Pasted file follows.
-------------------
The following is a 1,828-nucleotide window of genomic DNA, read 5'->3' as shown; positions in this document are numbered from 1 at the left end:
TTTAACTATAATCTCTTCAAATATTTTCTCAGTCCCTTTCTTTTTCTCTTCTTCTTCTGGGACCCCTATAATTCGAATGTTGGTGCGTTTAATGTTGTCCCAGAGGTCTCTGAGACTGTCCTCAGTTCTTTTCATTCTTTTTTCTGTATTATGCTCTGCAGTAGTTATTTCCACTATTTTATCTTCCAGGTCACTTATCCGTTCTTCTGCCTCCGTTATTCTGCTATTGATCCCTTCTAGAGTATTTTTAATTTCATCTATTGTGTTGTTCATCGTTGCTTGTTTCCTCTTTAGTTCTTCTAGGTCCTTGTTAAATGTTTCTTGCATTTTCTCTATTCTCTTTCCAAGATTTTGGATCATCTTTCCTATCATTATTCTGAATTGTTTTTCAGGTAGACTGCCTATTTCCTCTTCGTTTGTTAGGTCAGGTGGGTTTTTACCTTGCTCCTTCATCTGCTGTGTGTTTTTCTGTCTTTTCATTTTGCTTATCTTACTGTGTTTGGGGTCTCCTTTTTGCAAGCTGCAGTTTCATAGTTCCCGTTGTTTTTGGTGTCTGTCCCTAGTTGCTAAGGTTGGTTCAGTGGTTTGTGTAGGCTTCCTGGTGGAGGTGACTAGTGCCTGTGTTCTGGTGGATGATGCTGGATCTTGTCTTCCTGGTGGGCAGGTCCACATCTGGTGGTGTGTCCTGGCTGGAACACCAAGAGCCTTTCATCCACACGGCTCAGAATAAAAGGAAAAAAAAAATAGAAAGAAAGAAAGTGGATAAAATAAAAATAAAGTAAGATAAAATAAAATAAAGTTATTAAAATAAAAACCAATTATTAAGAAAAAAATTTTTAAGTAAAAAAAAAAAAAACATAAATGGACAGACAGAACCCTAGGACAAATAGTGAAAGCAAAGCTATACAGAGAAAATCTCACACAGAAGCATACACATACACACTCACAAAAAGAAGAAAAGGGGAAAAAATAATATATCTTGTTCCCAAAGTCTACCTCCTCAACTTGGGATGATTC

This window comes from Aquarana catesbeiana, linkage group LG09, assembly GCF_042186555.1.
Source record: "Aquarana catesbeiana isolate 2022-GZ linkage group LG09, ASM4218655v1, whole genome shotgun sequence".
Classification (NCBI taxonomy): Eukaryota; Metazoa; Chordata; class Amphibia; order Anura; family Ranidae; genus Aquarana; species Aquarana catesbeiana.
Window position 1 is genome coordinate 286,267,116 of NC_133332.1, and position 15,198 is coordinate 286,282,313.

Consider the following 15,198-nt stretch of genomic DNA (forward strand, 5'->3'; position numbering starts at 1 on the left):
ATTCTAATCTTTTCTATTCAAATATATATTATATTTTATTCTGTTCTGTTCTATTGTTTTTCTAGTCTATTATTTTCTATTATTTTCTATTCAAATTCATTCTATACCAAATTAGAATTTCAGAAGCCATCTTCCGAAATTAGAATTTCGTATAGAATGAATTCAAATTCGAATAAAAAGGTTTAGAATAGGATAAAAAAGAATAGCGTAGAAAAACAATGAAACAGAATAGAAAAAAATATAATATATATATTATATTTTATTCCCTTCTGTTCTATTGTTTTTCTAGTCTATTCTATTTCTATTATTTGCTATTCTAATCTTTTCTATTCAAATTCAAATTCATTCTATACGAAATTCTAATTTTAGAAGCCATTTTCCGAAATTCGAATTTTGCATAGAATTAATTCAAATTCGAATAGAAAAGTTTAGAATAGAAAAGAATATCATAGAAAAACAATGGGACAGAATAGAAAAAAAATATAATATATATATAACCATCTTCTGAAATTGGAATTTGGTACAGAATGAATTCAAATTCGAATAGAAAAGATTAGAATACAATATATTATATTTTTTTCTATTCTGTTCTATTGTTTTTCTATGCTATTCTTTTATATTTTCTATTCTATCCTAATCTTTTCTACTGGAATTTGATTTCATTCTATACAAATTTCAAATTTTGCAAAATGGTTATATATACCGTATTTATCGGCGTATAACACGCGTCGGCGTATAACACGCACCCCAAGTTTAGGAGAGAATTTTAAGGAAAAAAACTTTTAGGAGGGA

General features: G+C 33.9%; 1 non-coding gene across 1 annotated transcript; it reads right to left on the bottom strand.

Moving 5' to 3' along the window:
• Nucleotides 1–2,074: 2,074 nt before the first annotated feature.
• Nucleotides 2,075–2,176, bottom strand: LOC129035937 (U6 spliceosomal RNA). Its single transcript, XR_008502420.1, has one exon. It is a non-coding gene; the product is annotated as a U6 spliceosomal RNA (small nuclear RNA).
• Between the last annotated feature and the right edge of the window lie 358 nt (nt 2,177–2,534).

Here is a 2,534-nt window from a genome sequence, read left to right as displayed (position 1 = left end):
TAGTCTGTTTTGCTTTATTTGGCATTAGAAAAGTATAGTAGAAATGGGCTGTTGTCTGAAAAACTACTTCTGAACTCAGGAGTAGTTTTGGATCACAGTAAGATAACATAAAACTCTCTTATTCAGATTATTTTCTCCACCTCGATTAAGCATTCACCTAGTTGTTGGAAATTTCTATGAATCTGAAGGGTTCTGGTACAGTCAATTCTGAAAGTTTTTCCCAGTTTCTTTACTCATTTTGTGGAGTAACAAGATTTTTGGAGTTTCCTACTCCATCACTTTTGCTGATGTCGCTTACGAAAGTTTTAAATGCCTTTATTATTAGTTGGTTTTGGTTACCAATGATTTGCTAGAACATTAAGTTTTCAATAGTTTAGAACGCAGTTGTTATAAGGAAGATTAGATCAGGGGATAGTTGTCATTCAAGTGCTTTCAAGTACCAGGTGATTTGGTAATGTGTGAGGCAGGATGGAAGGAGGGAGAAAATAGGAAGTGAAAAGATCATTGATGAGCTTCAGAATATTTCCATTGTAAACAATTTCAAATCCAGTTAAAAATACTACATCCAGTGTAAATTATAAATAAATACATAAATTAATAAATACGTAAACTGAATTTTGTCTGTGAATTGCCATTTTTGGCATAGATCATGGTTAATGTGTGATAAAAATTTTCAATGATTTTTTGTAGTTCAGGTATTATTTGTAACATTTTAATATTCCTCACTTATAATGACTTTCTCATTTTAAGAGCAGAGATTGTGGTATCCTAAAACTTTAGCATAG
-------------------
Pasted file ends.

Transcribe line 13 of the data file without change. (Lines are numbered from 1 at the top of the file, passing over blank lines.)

• Between the last annotated feature and the right edge of the window lie 358 nt (nt 2,177–2,534).